## Teaching Students Work And Virtual Work Method In Statics: A Guiding Strategy With Illustrative Examples

Conference

2005 Annual Conference

Location

Portland, Oregon

Publication Date

June 12, 2005

Start Date

June 12, 2005

End Date

June 15, 2005

ISSN

2153-5965

Conference Session

Improving Mechanics of Materials

Page Count

14

Page Numbers

10.1231.1 - 10.1231.14

DOI

10.18260/1-2--15341

Permanent URL

https://peer.asee.org/15341

6757

#### Abstract NOTE: The first page of text has been automatically extracted and included below in lieu of an abstract

Session 1368

Teaching Students Work and Virtual Work Method in Statics: A Guiding Strategy with Illustrative Examples

Ing-Chang Jong University of Arkansas

Abstract A virtual displacement is an imaginary differential displacement that may not really take place. A virtual displacement may be either consistent with constraints at supports or inconsistent with constraints at supports. A virtual work is the work done by force or moment during a vir- tual displacement of the system. The virtual work method can be applied to solve problems in- volving either machines (structures with movable members) or frames (structures with no mov- able members). By letting the free body of a system undergo a strategically chosen compatible virtual displacement in the virtual work method, we can solve for one specified unknown at a time in many complex as well as simple problems in mechanics without having to solve coupled simultaneous equations. The virtual work method may initially appear as a magic black box to students, but it generally kindles great curiosity and interest in students of statics. This paper pro- poses an approach consisting of three major steps and one guiding strategy for implementing the virtual work method. It results in great learning of the virtual work method for students.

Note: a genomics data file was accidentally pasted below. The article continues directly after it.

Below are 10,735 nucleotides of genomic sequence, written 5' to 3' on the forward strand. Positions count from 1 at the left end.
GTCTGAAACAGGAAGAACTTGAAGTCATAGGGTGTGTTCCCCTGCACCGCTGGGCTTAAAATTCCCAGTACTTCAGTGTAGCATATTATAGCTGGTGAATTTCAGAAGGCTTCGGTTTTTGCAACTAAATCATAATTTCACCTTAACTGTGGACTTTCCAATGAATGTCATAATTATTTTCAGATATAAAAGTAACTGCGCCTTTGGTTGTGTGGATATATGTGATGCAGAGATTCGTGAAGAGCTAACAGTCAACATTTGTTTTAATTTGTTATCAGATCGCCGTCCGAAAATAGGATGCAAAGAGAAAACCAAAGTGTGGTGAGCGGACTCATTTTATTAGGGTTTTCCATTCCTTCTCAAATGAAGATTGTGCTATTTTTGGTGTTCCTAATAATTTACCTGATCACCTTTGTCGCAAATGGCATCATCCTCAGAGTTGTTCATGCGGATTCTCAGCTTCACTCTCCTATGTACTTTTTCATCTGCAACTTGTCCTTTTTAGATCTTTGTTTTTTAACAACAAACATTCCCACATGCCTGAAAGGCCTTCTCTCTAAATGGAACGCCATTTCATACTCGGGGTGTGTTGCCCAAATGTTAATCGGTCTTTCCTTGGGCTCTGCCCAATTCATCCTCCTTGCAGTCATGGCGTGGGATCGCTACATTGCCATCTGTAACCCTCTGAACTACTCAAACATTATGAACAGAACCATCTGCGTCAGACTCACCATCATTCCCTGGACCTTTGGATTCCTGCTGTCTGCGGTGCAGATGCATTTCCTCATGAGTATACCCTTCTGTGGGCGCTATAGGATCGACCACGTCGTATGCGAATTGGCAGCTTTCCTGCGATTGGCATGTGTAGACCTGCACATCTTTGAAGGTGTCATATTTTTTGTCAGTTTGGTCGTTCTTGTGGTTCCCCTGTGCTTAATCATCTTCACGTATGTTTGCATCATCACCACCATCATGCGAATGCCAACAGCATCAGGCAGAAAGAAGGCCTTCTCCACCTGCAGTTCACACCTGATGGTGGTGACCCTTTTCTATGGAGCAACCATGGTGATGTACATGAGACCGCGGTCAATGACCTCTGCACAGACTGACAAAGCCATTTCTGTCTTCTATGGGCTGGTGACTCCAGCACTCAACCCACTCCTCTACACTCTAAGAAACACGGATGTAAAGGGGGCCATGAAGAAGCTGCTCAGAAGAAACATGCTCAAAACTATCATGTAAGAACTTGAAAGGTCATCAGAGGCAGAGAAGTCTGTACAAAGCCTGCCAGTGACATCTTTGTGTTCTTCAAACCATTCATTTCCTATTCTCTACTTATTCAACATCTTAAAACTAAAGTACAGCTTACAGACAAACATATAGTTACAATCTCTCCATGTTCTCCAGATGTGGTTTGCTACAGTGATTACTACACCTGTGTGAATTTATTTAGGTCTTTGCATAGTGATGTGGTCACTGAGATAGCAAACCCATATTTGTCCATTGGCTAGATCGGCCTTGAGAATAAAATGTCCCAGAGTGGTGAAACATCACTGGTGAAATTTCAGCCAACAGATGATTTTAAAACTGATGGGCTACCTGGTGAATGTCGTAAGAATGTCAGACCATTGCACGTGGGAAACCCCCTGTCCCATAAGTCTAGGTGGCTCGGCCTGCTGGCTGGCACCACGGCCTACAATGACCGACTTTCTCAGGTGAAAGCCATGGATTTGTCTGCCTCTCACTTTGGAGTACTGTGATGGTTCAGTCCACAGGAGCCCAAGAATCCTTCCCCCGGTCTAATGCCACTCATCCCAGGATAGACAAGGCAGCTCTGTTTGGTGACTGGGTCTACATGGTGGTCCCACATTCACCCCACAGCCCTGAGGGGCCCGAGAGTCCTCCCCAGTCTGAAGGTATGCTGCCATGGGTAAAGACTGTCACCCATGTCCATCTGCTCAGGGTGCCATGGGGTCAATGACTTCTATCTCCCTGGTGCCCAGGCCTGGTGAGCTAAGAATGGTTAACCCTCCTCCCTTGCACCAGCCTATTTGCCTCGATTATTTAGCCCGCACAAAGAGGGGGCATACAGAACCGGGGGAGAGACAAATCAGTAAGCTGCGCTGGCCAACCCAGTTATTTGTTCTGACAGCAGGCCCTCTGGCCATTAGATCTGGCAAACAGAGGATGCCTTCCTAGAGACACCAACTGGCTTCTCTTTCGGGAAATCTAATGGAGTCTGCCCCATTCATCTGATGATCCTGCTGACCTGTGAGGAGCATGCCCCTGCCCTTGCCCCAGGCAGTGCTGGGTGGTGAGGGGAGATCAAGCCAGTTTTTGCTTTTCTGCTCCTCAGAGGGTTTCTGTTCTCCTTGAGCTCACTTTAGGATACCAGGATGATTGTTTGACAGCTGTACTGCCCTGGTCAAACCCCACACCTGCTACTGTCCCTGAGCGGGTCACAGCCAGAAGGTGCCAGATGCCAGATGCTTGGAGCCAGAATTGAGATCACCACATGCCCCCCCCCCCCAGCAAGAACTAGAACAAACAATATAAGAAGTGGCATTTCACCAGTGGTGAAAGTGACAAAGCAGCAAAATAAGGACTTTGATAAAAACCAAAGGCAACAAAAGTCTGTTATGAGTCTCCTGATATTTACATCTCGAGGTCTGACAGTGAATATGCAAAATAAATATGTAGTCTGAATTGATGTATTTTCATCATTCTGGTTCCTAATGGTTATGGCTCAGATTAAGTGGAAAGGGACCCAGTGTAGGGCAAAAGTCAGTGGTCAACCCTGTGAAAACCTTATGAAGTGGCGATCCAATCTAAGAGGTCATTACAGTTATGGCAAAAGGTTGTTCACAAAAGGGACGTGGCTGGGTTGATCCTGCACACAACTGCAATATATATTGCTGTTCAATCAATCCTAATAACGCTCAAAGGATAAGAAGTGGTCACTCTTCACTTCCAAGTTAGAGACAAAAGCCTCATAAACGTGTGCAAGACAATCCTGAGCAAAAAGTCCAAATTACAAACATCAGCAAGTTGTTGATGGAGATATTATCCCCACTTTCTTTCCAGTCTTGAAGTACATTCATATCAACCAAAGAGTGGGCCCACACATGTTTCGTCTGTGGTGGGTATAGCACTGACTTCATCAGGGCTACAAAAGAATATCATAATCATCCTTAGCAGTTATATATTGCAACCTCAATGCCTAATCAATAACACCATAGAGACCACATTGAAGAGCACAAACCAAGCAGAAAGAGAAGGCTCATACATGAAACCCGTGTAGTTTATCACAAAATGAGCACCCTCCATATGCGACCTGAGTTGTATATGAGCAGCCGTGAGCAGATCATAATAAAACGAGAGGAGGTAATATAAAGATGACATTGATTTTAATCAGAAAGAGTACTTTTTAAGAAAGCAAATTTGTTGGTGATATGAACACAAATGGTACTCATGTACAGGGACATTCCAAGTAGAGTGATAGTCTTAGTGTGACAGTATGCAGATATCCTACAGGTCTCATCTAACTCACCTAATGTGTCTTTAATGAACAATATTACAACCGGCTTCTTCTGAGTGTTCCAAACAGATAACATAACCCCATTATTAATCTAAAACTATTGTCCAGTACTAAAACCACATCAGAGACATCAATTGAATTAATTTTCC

I. Introduction

Work is energy in transition to a system due to force or moment acting on the system through a displacement of the system, while heat is energy in transition to a system due to temperature dif- ference between the system and its surroundings. Work, as well as heat, is dependent on the path of a process. Like heat, work crosses the system boundary when the system undergoes a process. Unlike kinetic energy and potential energy, work is not a property possessed by a system. Many textbooks in statics show the use of virtual work method to solve problems involving mainly machines, where the virtual displacements are usually chosen to be consistent with constraints at supports. The virtual work method can equally be used to solve problems involving frames in statics. Readers may refer to textbooks by Beer and Johnston,1-2 Huang,3 Jong and Rogers,4 etc., where virtual displacements inconsistent with constraints at supports are strategically chosen to solve equilibrium problems of frames, which are fully constrained at supports.

This paper is aimed at doing the following: (a) sharpen the concept of work for students, (b) compare head to head the virtual work method with the conventional method using an example, (c) use displacement center5 and just algebra and geometry as the prerequisite mathematics to compute virtual displacements, (d ) propose three major steps in the virtual work method, (e) propose a guiding strategy for choosing the virtual displacement that is the best for solving one specified unknown, and ( f ) demonstrate (in Appendix A) the evidence that the conventional method (without displacement center) requires using differential calculus in determining a cer- tain virtual displacement. For benefits of a wider range of readers having varying familiarity with the subject, this paper contains illustrative examples with different levels of complexity.

Proceedings of the 2005 American Society for Engineering Education Annual Conference & Exposition Copyright © 2005, American Society for Engineering Education

Jong, I. (2005, June), Teaching Students Work And Virtual Work Method In Statics: A Guiding Strategy With Illustrative Examples Paper presented at 2005 Annual Conference, Portland, Oregon. 10.18260/1-2--15341

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